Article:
Book Reviews / by Deborah Clague

When Breath Becomes Air
Written by Paul Kalanithi

Anyone reading this journal would be able to ascertain that my life forever changed in 2014. Since then, I've been on a quest, often hopeless, in trying to understand and come to terms with my father's unexpected death from esophageal cancer. It is not easy watching a loved one suffer, physically and emotionally, as the toll of their fate approaches. But I was but a bystander. The inner conflict and fear the patient feels is an altogether different realm of reality, one that is rarely documented in such raw, exquisite form. This autobiography details that struggle as author Paul Kalanithi, a neurosurgeon, details his life pre- and post-cancer diagnosis. This is definitely not an easy read – I was teary throughout most of it, the weight of its words weighing on me for days – but certainly a life-changing one. 

Favourite line: the last paragraph of this book sits profoundly in my mind and heart as a reminder that the moments in between matter more than we can ever fully comprehend. 


I Hate To Leave This Beautiful Place
Written by Howard Norman

The title of this book is what originally drew me in; it references an Inuit story the author transcribed years previous about a man who is turned into a goose and forced to fly south, leaving the home and family he loves behind. But its five chapters are also a broader examination on how life doesn't travel from point A to point B, but rather contain a whole world of impudent detours, unbridled perplexities, degrading sorrows, and exacting joys that can befall a person in a single season, not to mention a lifetime.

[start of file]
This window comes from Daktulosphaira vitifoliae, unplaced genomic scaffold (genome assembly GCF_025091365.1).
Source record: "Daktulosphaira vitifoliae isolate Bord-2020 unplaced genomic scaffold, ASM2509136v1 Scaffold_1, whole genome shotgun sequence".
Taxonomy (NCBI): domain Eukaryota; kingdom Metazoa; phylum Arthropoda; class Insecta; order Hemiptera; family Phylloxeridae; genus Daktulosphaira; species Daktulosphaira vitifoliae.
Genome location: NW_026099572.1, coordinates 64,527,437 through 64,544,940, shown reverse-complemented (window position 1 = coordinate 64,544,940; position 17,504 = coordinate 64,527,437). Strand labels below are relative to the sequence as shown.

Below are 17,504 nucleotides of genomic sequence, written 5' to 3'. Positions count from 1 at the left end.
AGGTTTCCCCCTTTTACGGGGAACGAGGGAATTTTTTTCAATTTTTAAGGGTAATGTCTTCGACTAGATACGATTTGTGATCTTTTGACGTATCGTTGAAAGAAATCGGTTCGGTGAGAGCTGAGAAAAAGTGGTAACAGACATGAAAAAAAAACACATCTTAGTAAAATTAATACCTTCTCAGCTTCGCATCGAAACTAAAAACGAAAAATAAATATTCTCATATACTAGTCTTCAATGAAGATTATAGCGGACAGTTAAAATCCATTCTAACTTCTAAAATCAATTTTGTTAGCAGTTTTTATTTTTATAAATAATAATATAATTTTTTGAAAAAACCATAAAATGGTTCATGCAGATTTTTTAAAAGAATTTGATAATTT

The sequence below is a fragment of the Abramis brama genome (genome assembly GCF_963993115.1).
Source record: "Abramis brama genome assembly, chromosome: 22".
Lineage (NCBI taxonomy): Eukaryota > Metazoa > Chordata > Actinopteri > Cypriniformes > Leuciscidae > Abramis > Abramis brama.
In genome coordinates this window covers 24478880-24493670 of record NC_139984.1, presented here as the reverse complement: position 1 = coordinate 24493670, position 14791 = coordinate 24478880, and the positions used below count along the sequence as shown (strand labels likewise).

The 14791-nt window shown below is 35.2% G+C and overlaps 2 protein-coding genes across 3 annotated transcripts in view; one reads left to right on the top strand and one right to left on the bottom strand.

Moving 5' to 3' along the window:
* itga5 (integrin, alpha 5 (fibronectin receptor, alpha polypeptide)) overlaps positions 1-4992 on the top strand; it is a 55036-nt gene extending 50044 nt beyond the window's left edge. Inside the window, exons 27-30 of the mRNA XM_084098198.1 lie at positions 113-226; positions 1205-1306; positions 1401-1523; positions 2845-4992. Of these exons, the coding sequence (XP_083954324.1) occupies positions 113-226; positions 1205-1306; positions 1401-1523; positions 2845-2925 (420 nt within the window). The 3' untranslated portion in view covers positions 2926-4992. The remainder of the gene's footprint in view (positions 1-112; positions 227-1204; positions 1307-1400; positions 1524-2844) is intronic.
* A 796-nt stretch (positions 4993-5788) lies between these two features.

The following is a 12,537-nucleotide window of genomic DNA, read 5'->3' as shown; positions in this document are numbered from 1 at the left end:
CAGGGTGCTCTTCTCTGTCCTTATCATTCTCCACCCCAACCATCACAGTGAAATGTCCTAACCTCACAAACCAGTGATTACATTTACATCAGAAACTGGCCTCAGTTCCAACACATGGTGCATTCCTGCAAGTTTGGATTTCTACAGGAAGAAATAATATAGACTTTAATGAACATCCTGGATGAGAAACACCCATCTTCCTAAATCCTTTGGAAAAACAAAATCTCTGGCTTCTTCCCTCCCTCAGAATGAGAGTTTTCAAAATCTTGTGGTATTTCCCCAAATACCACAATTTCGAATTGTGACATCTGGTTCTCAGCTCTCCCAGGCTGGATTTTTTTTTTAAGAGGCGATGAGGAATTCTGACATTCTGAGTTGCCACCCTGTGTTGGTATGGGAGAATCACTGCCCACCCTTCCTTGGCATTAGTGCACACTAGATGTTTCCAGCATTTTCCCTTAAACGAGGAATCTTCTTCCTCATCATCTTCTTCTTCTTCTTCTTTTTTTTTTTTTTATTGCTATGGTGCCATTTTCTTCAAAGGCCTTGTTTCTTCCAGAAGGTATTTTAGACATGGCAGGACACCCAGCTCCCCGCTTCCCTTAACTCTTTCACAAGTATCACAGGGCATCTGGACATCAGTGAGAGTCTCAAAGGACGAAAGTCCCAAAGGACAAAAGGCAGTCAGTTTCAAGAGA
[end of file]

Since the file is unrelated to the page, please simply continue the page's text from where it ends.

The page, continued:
Favourite line: "And the story contains, with the philosophical generosity characteristic of Inuit spoken literature, and without necessarily spelling it out, a meditation on what the world requires of and imposes on an individual attempting to live a dignified existence, and how that person comes to knowledge of him- or hersel through indelible experience."


Is Gwyneth Paltrow Wrong About Everything?
Written by Timothy Caulfield

The short answer is yes. This book explores a variety of modern day beauty and health myths, and relates them back to the influence celebrity culture has on society. From the illusion of celebrity authority to the illusion that anyone can be a celebrity, everything is covered. I found it interesting that the book, covering issues and concerns typically relating to the female gender, was written by a man.  

Favourite line: "The off the cuff comment from Gwyneth that she has the occasional smoke because the indulgence helps her to look vibrant ... is so ludicrous (and, from a public health perspective, so harmful) that it is hard not to be a bit angry with the actor, particularly as she has set herself up as the paragon of healthy living."